Writing effective ALT text

What is ALT text?

When you add an image into a web page you have the option of adding alternative (ALT) text (See Adding Images for instructions). The purpose of ALT text is to provide an alternative way of conveying the information provided by an image to website users that can't necessarily see the image. ALT text is hidden to most website visitors.

You can occasionally see the ALT text that you apply to an image in two scenarios:

1. When you add an image to a Plone page but forget to publish the image. In this scenario the image won’t display to non-logged in users but they’ll see the associated ALT text. 

Example of ALT text on an unpublished image

If you ever encounter this problem you need to publish the image.

2. When you hover your mouse cursor over an image. Users of the internet explorer web browser will see the ALT text in a hover caption (sometimes referred to as a ‘Tool Tip’).

Example of a hover caption

Why is ALT text important?

Adding ALT text to images is an important part of making your web pages accessible to both the visually impaired, who use assistive devices such as screen readers, and users that use non-graphical web browsers. In both cases, the user will obviously not be able to view the image. Instead their web browsing device will read/display the ALT text that is associated with the image. This is especially important if the image conveys information that is required for the user to fully understand the information on the web page.

Writing good ALT text

In some cases, providing poorly written ALT text can be as bad as not providing ALT text at all. Poorly written, ambiguous, or irrelevant ALT text can actually worsen understanding of a page and cause confusion.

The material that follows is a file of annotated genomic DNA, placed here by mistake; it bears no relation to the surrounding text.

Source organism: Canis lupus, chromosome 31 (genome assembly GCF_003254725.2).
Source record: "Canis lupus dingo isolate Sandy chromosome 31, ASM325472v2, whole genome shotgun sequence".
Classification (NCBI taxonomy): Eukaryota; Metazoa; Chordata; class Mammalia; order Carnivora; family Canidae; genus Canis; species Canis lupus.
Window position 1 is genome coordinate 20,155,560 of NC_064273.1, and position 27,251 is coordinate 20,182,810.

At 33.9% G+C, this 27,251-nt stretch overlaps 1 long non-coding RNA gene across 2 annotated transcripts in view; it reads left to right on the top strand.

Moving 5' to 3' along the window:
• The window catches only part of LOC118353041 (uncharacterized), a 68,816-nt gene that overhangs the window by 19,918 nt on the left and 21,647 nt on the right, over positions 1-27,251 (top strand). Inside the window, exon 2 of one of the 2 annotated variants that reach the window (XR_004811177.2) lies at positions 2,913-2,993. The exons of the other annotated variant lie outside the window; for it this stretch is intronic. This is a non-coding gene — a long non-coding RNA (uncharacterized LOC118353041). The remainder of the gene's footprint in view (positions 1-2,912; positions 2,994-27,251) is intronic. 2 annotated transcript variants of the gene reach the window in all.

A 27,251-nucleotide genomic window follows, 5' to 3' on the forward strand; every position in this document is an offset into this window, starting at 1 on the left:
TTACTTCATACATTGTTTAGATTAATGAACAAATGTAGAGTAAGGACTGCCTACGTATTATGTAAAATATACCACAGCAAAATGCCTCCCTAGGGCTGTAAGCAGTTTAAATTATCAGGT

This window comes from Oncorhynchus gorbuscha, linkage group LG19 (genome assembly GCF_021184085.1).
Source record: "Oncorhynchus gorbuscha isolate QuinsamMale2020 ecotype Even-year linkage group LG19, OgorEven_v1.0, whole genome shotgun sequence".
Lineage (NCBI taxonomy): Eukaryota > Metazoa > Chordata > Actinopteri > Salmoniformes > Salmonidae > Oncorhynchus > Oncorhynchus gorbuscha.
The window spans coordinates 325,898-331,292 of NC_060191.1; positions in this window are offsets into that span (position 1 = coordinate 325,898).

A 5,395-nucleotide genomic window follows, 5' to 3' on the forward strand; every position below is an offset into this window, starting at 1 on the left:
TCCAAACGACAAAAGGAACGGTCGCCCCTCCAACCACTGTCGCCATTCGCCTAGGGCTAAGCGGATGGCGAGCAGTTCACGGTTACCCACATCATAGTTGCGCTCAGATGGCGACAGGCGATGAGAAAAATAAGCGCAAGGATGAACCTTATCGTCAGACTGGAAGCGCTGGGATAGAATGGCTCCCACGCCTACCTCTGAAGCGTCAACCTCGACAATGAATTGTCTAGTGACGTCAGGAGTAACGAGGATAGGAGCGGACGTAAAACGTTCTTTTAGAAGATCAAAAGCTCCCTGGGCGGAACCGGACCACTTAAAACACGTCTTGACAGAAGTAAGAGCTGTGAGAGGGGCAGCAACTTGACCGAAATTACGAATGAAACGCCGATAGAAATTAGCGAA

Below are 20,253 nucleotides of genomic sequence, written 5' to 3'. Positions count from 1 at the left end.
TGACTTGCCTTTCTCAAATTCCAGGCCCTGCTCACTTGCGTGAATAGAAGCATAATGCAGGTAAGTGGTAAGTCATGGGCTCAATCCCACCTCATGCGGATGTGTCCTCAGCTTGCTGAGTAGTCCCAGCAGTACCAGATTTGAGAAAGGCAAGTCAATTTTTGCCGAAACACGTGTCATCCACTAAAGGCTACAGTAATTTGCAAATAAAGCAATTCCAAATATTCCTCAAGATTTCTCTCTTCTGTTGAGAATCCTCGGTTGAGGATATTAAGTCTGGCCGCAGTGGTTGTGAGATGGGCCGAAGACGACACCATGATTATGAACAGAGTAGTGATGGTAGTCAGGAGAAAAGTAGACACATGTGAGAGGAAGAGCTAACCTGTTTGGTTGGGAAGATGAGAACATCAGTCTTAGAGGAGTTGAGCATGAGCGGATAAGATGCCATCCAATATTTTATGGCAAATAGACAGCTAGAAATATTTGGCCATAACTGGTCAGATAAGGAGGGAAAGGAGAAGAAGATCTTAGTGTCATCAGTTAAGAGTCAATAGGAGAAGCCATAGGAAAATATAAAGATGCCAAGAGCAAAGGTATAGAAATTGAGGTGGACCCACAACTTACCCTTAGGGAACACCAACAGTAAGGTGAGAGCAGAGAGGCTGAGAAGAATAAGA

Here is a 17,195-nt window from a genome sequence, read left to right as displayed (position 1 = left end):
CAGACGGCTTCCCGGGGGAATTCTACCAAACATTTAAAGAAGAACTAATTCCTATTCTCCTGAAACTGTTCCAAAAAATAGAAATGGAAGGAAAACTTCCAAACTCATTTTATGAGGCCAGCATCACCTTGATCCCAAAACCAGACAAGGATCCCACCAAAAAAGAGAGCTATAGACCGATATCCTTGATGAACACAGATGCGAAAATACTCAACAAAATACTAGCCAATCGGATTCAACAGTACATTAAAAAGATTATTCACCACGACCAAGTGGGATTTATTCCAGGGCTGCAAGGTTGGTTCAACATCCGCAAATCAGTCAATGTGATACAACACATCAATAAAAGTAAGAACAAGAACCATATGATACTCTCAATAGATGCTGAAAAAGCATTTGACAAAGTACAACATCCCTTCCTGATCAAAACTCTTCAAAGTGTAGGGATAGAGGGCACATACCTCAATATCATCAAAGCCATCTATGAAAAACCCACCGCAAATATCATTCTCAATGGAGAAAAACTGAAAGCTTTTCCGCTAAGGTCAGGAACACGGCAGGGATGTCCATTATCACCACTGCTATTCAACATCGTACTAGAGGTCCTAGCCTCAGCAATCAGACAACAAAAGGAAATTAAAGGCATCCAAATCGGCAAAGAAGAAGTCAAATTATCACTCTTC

Determining appropriate ALT text is often a matter of personal interpretation and is influenced by the context of the image (i.e. the accompanying text). However, following the guidelines below will help you to create effective alternate text for most situations.

ALT text should typically:

  • Be accurate and equivalent in presenting the same content and function as presented by the image.
  • Be succinct. This means the correct content and function of the image should be presented as succinctly as is appropriate. Typically no more than a few words are necessary, though rarely a short sentence or two may be appropriate.
  • NOT be redundant or provide the exact same information as text within the context of the image.
  • NOT use the phrases "image of ..." or "graphic of ..." to describe the image. It’s usually apparent to the user that it is an image. And if the image is conveying content, it is typically not necessary that the user knows that it is an image that is conveying the content, as opposed to text.

The information in the bulleted list above is taken from WebAIM (April 2010).

ALT text  example - good and bad

The following image is taken from a hypothetical web page about new developments to the engineering building. The picture is of a postgraduate engineering student working in the new electron microscope lab. Therefore, if these details are important, the ALT text should reflect this. Using the ALT text of ‘Picture of a student’ will not convey the content/purpose of the image effectively.

Good and bad alt text examples

When is ALT text not needed?

It is not always necessary or appropriate to add ALT text to images, such as in the following situations:

  • If an image is purely decorative and provides no useful information to the user to aid them in understanding the content of the web page.
  • If the information provided by the image is communicated effectively elsewhere in the body text of the page. Often images (or diagrams) are used to reinforce understanding and do not necessarily provide any additional information. Providing ALT text in this situation would duplicate text content.